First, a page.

One of the greatest things about this career is that you get to measure out your own pay - that's right! If you want to be average you can be average. If you want to be at the top of the pay scale, then you can work at it until you understand how the game is played and you can play your cards right almost every week to be at the top of your fleet. Personally, I like mileage pay, because I know that I will do what it takes to make some money at this. If you have got a work ethic that says "let's get this thing done," then you are already ahead of the game out here.

We don't talk about the competitive nature of this business enough in here. Any and all trucking companies, including Jim Palmer, really cater to the guys who make things happen out here. You are going to discover that there are a lot of mediocre drivers out here once you start to mingle with them and listen to them moan and groan about their jobs. I hear this garbage everyday, even from guys who are on this dedicated fleet that I am making a killing on. There is nothing fair about the way these companies "hand out" miles. They are actually partial to the guys who deserve them. So How do you become one of those deserving drivers? Well, to be honest with you, Brett just summed it up very nicely recently in a thread that I hope you will study and study some more, because in it lies the secrets to success out here - doesn't matter if you are at Jim Palmer, Prime, or Western Express. Click Here to read it and take the message to heart.

I still stand by every word of that.

Continued...

CPM:

Cents Per Mile

Drivers are often paid by the mile and it's given in cents per mile, or cpm.

Reefer:

A refrigerated trailer.

HOS:

Hours Of Service

HOS refers to the logbook hours of service regulations.

OOS:

When a violation by either a driver or company is confirmed, an out-of-service order removes either the driver or the vehicle from the roadway until the violation is corrected.

Old School's Comment
member avatar

You want to know specifically...

I currently bring home $2700 a month... Am I setting myself up for failure thinking I will be making the same amount of money.

Doug, you are a green horn rookie driver who honestly doesn't have a clue about what he is getting into. That is not an indictment of your skills or character, it is just the truth, and that is exactly where we all started at. Nobody starts this job making the top pay. There are reasons for that. Trust is a big part of the pay equation in trucking. When you first get started you have no record or reputation as a driver, therefore you have nobody who trusts that you are even capable of getting this job done efficiently, safely, and productively. I call that the ESP formula for success. You have got to establish trust with your driver manager/dispatcher and that just takes time. You will never establish trust by being good buddies with him, or having the same interests as him, or even by bringing him donuts every time you visit the terminal. Your performance record is the only thing that will keep you getting the big miles, and brand new rookies don't usually get stuff handed to them out of benevolence. Remember that ESP formula, You need to put those three things together regularly and consistently if you want to be earning the top wages - Efficiency, Safety, Productivity.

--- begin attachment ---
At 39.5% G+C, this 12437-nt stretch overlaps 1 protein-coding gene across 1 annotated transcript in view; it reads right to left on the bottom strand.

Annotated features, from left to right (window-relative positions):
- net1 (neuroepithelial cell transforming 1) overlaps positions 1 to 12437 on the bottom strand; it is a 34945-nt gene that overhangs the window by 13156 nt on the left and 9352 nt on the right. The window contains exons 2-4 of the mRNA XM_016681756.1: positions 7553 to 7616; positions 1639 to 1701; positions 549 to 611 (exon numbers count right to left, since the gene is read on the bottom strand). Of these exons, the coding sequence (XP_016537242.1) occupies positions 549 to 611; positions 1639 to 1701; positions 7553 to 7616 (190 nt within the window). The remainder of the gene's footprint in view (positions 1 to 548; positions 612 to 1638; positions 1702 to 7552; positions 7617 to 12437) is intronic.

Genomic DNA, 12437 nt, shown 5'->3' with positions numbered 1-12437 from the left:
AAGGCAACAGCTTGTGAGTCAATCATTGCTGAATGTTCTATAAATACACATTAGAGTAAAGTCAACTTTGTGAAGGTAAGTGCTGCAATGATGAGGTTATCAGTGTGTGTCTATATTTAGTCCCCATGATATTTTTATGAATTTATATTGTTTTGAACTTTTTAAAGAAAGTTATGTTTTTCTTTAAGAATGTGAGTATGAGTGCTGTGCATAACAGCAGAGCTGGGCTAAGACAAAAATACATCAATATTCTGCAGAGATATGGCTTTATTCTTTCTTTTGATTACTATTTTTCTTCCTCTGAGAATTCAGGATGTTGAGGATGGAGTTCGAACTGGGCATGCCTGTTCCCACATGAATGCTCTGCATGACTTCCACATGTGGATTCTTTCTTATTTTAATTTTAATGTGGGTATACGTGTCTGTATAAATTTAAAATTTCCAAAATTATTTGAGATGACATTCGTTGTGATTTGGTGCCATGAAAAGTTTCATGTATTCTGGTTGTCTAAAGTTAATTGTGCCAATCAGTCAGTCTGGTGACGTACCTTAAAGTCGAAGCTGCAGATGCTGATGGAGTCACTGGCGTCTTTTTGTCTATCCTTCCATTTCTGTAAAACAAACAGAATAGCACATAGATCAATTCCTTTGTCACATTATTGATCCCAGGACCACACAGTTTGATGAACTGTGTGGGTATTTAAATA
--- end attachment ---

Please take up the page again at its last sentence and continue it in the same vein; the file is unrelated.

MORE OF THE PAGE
On top of that excellent performance record that you are working on establishing, you need to be easy to get along with also. Nobody gets anywhere for long in this career by demanding that they get treated a certain way. There are drivers out here who have been beating their head against that wall for years, and they still can't understand why they are not getting the best loads and the kinds of miles the top tier level drivers are getting regularly.

In short, the only way that you are "setting yourself up for failure" is if you don't understand the very real fact that it is going to take you about six months of driving solo until you can establish what type of driver you really are. You need to have a plan of how to survive that first three to six months while doing everything you can to establish an excellent record of being on time, of managing your time efficiently, and always making sure you are communicating effectively with your dispatcher so that he can keep you moving in the right direction. The onus is on you. You will measure out your own pay. It isn't so critical how much they are paying you per mile - I started out at 27 cents per mile - paltry compared to what you are starting at. When my first year was tallied up at the end, I had made almost fifty thousand dollars. I got several raises along the way, because they recognized that I knew where the "holy grail" of success was to be found in this business, and they responded accordingly.